Let us, therefore, rouse ourselves, that we may be able to correct our mistakes. Philosophy, however, is the only power that can stir us, the only power that can shake off our deep slumber. Devote yourself wholly to philosophy. You are worthy of her; she is worthy of you; greet one another with a loving embrace. Say farewell to all other interests with courage and frankness. Do not study philosophy merely during your spare time.
9 If you were ill, you would stop caring for your personal concerns, and forget your business duties; you would not think highly enough of any client to take active charge of his case during a slight abatement of your sufferings. You would try your hardest to be rid of the illness as soon as possible. What, then? Shall you not do the same thing now? Throw aside all hindrances and give up your time to getting a sound mind; for no man can attain it if he is engrossed in other matters. Philosophy wields her own authority; she appoints her own time and does not allow it to be appointed for her. She is not a thing to be followed at odd times, but a subject for daily practice; she is mistress, and she commands our attendance. 10 Alexander, when a certain state promised him a part of its territory and half its entire property, replied: “I invaded Asia with the intention, not of accepting what you might give, but of allowing you to keep what I might leave.” Philosophy likewise keeps saying to all occupations: “I do not intend to accept the time which you have left over, but I shall allow you to keep what I myself shall leave.”
11 Turn to her, therefore, with all your soul, sit at her feet, cherish her; a great distance will then begin to separate you from other men. You will be far ahead of all mortals, and even the gods will not be far ahead of you. Do you ask what will be the difference between yourself and the gods? They will live longer. But, by my faith, it is the sign of a great artist to have confined a full likeness to the limits of a miniature. The wise man's life spreads out to him over as large a surface as does all eternity to a god. There is one point in which the sage has an advantage over the god; for a god is freed from terrors by the bounty of nature, the wise man by his own bounty. 12 What a wonderful privilege, to have the weaknesses of a man and the serenity of a god! The power of philosophy to blunt the blows of chance is beyond belief. No missile can settle in her body; she is well-protected and impenetrable. She spoils the force of some missiles and wards them off with the loose folds of her gown, as if they had no power to harm; others she dashes aside, and hurls them back with such force that they recoil upon the sender. Farewell.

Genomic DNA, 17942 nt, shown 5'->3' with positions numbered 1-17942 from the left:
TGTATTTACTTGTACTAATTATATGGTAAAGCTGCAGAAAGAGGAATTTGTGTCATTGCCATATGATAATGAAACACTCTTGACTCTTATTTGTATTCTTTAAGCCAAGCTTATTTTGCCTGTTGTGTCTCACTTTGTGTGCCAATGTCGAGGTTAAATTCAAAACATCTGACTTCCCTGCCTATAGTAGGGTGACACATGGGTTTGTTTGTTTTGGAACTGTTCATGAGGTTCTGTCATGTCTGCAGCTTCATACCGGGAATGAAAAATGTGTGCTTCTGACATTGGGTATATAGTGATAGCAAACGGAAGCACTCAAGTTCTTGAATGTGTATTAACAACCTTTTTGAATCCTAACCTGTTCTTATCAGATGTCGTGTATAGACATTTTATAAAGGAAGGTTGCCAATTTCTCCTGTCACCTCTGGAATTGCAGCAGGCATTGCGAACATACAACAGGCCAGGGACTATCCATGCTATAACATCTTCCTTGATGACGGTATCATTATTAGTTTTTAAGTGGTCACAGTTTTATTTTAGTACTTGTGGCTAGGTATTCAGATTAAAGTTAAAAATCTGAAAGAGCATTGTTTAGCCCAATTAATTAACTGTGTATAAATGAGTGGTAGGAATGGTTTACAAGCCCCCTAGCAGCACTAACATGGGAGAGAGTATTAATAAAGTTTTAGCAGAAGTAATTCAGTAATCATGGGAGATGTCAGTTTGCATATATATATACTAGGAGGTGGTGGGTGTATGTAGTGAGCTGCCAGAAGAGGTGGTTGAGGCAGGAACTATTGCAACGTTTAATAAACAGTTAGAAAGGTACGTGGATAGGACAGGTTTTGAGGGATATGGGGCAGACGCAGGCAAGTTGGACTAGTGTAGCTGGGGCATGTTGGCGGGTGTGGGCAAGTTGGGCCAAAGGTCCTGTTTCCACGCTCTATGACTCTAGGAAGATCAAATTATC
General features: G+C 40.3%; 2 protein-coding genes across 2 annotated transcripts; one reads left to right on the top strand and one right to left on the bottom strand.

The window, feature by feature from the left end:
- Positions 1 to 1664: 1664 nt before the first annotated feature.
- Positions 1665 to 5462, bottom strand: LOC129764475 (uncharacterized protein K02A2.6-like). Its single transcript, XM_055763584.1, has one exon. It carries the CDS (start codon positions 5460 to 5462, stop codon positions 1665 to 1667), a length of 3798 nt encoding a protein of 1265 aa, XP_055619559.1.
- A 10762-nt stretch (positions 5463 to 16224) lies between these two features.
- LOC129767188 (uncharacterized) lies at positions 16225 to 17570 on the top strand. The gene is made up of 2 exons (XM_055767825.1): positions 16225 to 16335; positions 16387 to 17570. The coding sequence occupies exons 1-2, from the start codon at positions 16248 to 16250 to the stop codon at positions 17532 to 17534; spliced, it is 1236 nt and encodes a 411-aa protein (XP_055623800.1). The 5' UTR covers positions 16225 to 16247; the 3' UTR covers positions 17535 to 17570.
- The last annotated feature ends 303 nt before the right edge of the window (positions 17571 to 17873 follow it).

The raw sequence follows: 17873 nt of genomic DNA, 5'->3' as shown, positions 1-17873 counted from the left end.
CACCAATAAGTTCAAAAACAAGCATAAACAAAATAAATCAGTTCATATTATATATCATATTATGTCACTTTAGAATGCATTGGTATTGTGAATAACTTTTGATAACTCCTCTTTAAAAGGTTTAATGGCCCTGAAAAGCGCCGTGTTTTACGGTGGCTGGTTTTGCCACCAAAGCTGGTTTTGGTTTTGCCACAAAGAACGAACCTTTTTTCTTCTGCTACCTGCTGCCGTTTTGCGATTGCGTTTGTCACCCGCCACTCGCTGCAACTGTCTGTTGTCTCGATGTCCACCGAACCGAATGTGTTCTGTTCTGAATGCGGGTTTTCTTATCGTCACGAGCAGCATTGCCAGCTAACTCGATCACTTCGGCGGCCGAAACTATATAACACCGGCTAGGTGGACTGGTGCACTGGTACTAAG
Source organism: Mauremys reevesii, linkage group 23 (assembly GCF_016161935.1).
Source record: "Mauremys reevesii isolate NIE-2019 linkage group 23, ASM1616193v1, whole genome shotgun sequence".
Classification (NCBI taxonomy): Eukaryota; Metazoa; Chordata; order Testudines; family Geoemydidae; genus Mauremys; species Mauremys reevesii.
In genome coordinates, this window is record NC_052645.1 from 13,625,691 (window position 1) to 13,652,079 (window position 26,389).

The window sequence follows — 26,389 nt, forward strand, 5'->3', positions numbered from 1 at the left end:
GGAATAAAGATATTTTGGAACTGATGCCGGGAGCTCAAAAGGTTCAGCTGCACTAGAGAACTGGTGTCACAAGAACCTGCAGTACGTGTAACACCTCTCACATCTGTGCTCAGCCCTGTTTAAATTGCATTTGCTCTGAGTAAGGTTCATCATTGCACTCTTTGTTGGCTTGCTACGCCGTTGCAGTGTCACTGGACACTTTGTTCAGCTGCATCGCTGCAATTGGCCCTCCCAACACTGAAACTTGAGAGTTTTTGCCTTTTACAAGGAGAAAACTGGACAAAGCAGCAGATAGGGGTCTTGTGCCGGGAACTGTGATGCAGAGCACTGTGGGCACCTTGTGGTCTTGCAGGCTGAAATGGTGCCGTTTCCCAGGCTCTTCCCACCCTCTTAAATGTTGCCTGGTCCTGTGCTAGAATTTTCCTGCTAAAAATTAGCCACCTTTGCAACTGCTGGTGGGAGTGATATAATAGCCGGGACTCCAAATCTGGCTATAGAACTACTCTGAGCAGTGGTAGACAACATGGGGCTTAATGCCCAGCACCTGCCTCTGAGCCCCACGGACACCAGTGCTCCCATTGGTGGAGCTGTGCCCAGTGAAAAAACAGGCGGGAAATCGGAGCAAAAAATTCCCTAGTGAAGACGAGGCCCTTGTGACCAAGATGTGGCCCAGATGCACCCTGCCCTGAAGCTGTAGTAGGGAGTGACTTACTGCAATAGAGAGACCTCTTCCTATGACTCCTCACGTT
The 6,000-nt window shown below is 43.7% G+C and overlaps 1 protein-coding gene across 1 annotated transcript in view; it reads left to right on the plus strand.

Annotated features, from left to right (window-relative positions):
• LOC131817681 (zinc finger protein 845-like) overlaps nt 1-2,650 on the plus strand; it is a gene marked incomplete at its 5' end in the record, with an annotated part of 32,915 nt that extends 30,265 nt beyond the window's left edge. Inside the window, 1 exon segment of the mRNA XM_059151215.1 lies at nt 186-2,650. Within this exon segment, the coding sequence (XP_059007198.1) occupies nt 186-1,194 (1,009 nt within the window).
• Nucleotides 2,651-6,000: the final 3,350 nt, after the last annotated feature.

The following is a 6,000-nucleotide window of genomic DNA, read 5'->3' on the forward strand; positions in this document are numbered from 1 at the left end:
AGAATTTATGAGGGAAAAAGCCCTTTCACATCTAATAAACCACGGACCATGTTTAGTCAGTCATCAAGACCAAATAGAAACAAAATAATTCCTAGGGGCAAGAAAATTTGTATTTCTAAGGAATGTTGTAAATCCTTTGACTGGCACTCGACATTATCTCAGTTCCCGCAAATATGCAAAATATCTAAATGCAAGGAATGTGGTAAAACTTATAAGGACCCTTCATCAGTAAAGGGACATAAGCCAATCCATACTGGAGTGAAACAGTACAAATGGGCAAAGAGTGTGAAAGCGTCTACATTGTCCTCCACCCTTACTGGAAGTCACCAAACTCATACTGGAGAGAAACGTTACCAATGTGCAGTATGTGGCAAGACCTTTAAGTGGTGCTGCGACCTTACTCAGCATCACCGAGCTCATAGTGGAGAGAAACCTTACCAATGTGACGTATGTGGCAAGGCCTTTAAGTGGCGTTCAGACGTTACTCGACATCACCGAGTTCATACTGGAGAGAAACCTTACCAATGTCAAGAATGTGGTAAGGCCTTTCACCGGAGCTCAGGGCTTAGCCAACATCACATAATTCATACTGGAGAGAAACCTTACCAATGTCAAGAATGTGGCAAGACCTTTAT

1 The poetical name for Naples; perhaps it was once a town near by which gave a sort of romantic second title to the larger city. Professor Summers thinks that this poetical name, together with tua, indicates a reference to a passage from the verse of Lucilius. Perhaps, however, tua means nothing more than “the place which you love so well,” being in the neighbourhood of Pompeii, the birthplace of Lucilius.
2 An islet near the mouth of the bay wherein Baiae was situated. Puteoli was on the opposite side of the bay from Baiae.
3 Aeneid, vi. 3 This was the usual method of mooring a ship in ancient times.
4 Aeneid, iii. 277.
5 Compare Ep. lxxxiii. 5.
6 Ulysses took ten years on his journey, because of sea-sickness; Seneca will need twice as many.
7 That is, they are so swollen that left and right look alike.
8 Literally “on sufferance,” whenever other matters permit. Cf. Pliny, Ep. vii. 30 precario studeo, – “subject to interruption from others.”